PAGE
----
A new British study has provoked some attention on blogs. It looks at the hours of housework that women and men do both before and after they couple up:
A new study has found that employed women living with their employed partner actually spend more time doing housework than single women. The men, on the other hand see the hours they commit to housework decline once they begin living as a couple.
The findings come from analysis by labour economist Helene Couprie of Toulouse University.
Her research, based on data from the British Household Panel Survey looked at working women - single or living with a partner, both with and without children. And by examining information on more than 2,000 people, she concluded that on average, an employed woman does 15 hours a week of housework when she lives with her employed partner, up from 10 hours when single. Meanwhile the men, who do seven hours while living alone, do only five when they co-habit.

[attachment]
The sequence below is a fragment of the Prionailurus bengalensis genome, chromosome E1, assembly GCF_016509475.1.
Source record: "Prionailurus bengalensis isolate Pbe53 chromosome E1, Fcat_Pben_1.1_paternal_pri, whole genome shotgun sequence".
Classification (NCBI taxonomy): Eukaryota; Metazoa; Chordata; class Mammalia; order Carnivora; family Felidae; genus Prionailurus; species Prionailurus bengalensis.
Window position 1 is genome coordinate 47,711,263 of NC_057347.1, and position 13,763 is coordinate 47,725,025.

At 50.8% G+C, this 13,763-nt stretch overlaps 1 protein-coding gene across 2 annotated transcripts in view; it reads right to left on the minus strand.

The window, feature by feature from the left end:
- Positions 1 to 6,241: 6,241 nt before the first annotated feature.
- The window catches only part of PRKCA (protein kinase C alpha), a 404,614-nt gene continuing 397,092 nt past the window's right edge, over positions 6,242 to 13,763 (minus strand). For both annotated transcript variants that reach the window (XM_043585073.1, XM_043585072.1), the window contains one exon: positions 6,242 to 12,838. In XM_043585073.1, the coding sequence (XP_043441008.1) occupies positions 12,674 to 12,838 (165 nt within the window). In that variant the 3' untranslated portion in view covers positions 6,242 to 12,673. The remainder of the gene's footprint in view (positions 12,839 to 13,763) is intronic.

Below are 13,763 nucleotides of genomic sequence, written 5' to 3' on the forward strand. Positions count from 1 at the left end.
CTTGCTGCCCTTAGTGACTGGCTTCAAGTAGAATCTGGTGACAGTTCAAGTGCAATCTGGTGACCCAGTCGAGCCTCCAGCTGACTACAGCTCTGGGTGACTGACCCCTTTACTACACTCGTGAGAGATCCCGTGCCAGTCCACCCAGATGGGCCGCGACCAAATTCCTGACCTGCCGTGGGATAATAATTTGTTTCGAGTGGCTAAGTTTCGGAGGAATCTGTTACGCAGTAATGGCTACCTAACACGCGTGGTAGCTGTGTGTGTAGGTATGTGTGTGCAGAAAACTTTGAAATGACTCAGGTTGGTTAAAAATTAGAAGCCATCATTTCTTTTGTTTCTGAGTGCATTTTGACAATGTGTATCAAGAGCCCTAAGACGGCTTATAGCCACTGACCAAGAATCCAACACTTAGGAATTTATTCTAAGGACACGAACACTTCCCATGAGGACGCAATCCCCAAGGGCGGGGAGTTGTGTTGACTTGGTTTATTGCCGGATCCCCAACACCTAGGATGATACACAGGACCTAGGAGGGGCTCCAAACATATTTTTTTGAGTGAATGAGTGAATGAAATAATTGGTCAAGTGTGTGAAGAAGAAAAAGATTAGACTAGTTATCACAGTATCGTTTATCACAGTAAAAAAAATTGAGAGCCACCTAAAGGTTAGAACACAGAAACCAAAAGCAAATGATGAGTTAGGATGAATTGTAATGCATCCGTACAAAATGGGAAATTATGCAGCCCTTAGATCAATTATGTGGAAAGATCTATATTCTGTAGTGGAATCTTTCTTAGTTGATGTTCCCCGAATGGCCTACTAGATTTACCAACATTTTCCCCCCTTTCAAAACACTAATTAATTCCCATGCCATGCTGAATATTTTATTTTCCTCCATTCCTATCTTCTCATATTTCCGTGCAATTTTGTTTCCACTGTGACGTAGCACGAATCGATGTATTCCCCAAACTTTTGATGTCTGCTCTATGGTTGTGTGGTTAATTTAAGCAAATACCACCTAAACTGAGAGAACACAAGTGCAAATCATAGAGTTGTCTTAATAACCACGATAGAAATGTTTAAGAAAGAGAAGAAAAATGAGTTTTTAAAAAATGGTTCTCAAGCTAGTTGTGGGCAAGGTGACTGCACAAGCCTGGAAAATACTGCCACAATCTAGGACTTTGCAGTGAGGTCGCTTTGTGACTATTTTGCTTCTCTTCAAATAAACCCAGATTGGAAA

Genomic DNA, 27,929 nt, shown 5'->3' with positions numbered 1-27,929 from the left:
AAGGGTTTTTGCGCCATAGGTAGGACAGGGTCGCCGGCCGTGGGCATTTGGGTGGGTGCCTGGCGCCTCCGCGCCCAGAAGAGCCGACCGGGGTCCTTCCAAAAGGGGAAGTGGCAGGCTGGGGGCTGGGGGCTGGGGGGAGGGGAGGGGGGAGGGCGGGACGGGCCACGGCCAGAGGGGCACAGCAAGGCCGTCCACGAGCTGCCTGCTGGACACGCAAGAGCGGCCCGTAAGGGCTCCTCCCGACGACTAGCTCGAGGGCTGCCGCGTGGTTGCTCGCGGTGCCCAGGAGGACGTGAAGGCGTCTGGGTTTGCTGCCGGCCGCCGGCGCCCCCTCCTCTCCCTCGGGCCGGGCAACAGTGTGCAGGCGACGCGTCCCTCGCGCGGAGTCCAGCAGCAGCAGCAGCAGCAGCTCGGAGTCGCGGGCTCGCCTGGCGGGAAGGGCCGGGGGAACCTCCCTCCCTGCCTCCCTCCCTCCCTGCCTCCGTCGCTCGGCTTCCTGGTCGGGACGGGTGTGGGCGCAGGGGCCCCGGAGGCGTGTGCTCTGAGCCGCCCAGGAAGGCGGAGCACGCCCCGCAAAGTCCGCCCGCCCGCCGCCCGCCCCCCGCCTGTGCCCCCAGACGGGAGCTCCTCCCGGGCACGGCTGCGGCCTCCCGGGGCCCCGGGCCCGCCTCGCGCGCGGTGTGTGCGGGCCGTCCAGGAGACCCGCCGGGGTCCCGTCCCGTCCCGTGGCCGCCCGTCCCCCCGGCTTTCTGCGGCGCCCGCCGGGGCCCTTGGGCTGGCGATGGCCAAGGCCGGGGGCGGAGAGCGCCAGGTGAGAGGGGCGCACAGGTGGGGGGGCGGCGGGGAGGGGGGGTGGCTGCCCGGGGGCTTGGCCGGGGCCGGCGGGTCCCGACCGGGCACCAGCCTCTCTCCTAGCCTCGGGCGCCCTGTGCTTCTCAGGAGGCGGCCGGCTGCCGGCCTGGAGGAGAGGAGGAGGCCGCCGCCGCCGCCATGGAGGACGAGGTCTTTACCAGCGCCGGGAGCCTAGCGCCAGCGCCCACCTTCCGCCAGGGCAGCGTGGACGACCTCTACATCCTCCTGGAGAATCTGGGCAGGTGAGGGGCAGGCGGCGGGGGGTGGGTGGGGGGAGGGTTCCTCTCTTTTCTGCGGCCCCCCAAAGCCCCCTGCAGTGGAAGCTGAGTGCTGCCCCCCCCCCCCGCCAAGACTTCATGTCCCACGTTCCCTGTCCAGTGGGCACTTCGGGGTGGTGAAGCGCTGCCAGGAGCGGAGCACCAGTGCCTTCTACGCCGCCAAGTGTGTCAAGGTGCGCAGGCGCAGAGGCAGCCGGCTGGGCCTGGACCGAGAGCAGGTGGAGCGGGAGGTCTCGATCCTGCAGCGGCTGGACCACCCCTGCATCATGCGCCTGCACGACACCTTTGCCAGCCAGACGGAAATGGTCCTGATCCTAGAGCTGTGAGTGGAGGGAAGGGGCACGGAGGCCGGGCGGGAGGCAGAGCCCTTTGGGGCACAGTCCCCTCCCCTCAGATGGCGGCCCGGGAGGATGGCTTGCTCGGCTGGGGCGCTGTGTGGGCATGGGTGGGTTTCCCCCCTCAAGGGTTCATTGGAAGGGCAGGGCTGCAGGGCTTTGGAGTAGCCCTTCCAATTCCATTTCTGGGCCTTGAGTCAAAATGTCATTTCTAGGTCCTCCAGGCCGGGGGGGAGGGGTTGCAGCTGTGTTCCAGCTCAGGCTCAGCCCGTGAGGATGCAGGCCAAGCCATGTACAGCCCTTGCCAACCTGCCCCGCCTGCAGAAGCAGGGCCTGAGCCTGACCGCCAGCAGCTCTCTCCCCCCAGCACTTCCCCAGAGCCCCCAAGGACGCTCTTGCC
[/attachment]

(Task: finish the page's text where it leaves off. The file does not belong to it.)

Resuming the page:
The findings are partly, Ms Couprie suggests, due to influences that people have grown up with - where traditionally women have taken on the lion's share of domestic tasks.
She says that as long as children see their parents stick to certain tasks, such trends become hard to change.
Jessica Valenti at feministing.com pointed out the study, Matthew Yglesias did some calculations of the unequal effect and points out that women have higher standards of cleanliness, given that single women did about three hours more work per week than single men. Still, employed women see their chore hours rise and employed men see their chore hours fall as they become couples.
Why is this the case? Scott Lemieux suggests that the expected ideal level of housework should perhaps be reconsidered, given that this expectation was built during a time when married women were full-time housekeepers in middle-class families: